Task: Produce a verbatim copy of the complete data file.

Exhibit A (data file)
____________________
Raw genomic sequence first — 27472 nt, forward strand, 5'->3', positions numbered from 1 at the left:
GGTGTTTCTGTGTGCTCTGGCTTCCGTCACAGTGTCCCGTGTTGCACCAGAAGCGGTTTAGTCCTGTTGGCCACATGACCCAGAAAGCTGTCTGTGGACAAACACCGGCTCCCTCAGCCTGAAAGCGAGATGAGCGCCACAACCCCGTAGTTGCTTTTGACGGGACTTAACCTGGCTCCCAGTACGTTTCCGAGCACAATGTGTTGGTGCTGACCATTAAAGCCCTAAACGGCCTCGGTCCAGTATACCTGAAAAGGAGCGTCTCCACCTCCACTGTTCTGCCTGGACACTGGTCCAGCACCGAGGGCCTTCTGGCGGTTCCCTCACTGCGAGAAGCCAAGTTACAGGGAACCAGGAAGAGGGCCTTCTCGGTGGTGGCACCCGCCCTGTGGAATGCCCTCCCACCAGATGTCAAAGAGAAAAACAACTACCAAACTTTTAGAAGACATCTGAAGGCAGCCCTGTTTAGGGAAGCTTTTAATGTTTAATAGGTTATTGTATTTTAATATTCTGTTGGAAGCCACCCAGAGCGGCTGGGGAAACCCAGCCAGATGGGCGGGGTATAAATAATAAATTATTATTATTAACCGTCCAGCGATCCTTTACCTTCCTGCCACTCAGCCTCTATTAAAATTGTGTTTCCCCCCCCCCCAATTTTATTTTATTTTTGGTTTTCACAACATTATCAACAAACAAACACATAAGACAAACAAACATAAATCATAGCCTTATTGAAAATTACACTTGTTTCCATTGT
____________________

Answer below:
Raw genomic sequence first — 27472 nt, forward strand, 5'->3', positions numbered from 1 at the left:
GGTGTTTCTGTGTGCTCTGGCTTCCGTCACAGTGTCCCGTGTTGCACCAGAAGCGGTTTAGTCCTGTTGGCCACATGACCCAGAAAGCTGTCTGTGGACAAACACCGGCTCCCTCAGCCTGAAAGCGAGATGAGCGCCACAACCCCGTAGTTGCTTTTGACGGGACTTAACCTGGCTCCCAGTACGTTTCCGAGCACAATGTGTTGGTGCTGACCATTAAAGCCCTAAACGGCCTCGGTCCAGTATACCTGAAAAGGAGCGTCTCCACCTCCACTGTTCTGCCTGGACACTGGTCCAGCACCGAGGGCCTTCTGGCGGTTCCCTCACTGCGAGAAGCCAAGTTACAGGGAACCAGGAAGAGGGCCTTCTCGGTGGTGGCACCCGCCCTGTGGAATGCCCTCCCACCAGATGTCAAAGAGAAAAACAACTACCAAACTTTTAGAAGACATCTGAAGGCAGCCCTGTTTAGGGAAGCTTTTAATGTTTAATAGGTTATTGTATTTTAATATTCTGTTGGAAGCCACCCAGAGCGGCTGGGGAAACCCAGCCAGATGGGCGGGGTATAAATAATAAATTATTATTATTAACCGTCCAGCGATCCTTTACCTTCCTGCCACTCAGCCTCTATTAAAATTGTGTTTCCCCCCCCCCCAATTTTATTTTATTTTTGGTTTTCACAACATTATCAACAAACAAACACATAAGACAAACAAACATAAATCATAGCCTTATTGAAAATTACACTTGTTTCCATTGT